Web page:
Late Summer 2014
The summer seems to have flown by with various sporting events to entertain us including the World Cup, Wimbledon and the Commonwealth Games. Our lack of success in the World Cup and Wimbledon in June was made up for by a good show of medals going to England at the Commonwealth Games in Glasgow during the end of July and beginning of August. Hopefully, it may have inspired you to get down to the gym or have a walk out in the countryside.
AGM May 2014
Our AGM took place on Thursday 22nd May to coincide with National Epilepsy Week. Prof Besag who is our President was in attendance which was much appreciated by the committee.
Marco Valencia who has helped me run the society over the last 12 months, was playing in his band called “Libre Fuego” and entertained us during the evening. We also had a number of display boards with photos recording the history of the society to celebrate our 40th anniversary this year.
Marco was formally voted on the committee at the AGM. Financial accounts were presented and agreed for the year ended 31/03/14 and a Secretary's report circulated to all those attending. Copies of which are included as a supplement with this newsletter for those unable to attend the AGM.
Prof Besag mentioned the importance of having a web site for the charity in this digital age. As a result my partner has volunteered to help set one up for the society as he has IT experience and the web site is currently being worked on now.
We have decided to continue without a Chairman for now and the society will be run by the committee. Special recognition was given to Rosemary Aselford, our Honorary Vice-President, who has provided generous support to the charity over its 40 years and greatly contributed to its success. Special thanks was also given to Stephen Marshall for his ongoing hard work in providing income for the charity from his regular collections.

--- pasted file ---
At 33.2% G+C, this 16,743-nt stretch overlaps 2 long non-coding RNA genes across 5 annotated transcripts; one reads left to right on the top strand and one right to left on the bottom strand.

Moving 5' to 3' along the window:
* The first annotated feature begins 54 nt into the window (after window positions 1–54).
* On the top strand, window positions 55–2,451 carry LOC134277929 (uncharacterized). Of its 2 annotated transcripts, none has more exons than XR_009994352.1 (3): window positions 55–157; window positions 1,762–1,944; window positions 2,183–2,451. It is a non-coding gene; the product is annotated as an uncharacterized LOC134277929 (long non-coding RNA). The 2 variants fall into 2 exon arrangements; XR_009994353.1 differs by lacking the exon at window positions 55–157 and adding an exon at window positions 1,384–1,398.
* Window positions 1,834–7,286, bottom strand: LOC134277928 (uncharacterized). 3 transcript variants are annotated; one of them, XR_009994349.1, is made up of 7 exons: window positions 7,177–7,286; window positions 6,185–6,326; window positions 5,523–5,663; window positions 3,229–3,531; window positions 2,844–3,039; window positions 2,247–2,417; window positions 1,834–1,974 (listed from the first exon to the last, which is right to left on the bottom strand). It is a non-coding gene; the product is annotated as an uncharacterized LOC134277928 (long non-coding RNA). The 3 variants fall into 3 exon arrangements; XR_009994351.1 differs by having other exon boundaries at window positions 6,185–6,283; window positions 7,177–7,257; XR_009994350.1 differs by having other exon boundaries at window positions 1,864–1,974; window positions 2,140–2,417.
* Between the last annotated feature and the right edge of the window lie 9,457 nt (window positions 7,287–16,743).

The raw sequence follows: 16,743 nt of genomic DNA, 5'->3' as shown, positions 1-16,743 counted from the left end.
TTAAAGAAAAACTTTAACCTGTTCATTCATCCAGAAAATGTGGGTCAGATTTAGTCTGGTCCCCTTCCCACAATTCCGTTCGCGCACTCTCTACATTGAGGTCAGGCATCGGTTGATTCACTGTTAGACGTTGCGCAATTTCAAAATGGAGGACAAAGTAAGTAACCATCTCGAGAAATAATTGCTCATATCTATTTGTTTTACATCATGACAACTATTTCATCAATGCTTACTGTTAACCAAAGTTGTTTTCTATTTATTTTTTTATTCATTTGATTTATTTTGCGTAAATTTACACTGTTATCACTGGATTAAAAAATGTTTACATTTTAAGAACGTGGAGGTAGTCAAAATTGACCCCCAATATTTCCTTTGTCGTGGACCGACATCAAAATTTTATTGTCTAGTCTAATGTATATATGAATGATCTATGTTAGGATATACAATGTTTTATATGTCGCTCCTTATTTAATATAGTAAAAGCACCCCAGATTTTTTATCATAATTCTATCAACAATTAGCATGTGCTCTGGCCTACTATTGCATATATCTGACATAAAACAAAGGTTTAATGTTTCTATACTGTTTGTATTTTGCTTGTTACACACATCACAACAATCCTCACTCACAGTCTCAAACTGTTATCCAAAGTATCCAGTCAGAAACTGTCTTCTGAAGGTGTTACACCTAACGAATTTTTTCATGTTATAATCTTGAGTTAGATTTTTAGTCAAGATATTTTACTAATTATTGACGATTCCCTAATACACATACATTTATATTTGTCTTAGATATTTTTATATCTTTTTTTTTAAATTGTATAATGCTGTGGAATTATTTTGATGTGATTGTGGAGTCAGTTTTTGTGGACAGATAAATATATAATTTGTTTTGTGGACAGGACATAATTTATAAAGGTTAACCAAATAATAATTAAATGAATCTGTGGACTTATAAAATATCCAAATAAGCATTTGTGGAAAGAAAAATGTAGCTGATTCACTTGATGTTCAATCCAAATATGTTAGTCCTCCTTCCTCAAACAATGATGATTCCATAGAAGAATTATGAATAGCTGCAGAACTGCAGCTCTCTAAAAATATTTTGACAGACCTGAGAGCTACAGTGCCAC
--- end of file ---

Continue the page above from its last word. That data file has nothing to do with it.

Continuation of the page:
Fund raising at the Croydon Marathon
Since the Spring Newsletter, Marco has confirmed he will be entering the Lexus Croydon 10k Marathon on Sunday 19th October 2014 which takes place at Lloyd Park Avenue, Croydon to raise money for the society. Start time is 10:15 am if you want to join me in cheering him on. The race is organised by Nice Work on behalf of Croydon Harriers and in conjunction with Croydon Council. If any members would like to sponsor him please contact us at the society. He is currently spending his spare time getting in shape at the local gym.
Dawn Gibbons, Honorary Secretary
Famous People with Epilepsy
When my eldest son was diagnosed with epilepsy at the age of 17 I remember feeling shattered, sad and angry. I thought that by him having epilepsy he would be denied living his dreams. He loved swimming and outdoor pursuits and although he felt the same anxiety as me he now actively pursues his activities and leads the normal life of a young man.
History tells us that many people who have been diagnosed with epilepsy lead a normal life and many have been or are in the public eye. They do not deny they have the condition but at the same time it shouldn’t matter because they are judged on what they have done or are doing regardless.
Many people from sports, television, radio, politics, literature and music, to name but a few have epilepsy yet they have an impact on our lives. They have broken the stigma that many have about epilepsy and have realised their objectives, goals…..DREAMS.
A few examples from the acting/drama world are Bud Abbot, from the famous Abbot and Costello Hollywood duo, Danny Glover, Rik Mayall, Martin Kemp (also bassist from Spandau Ballet).
In music we have Jimmy Reed, Prince, Neil Young, Lindsey Buckingham (Fleetwood Mac), Chris Knox, Ian Curtis and Susan Boyle had epilepsy as a child.
The sports world has provided many heroes some of whom had epilepsy when achieving their greatest sporting moments. Tony Greig (cricket), Buddy Bell (baseball), Bobby Jones (basketball), Florence Griffith Joyner (athletics), Wally Lewis (rugby), Maggie McEleny (paralympic gold medal swimming champion), Dai Greene (athletics) and the list continues.
In the arts and literature; the great Charles Dickens had epilepsy yet managed to write the greatest pieces of literature ever, translated in over 100 languages but others include Edward Lear, R.D Blackmore, Stephen Knight, Thom Jones, Laurie Lee, Dmitri Sinodi-Popov and Bjornstejerne Bjornson who won the Noble Prize for Literature in 1903.
Budd Abbot (left) and Costello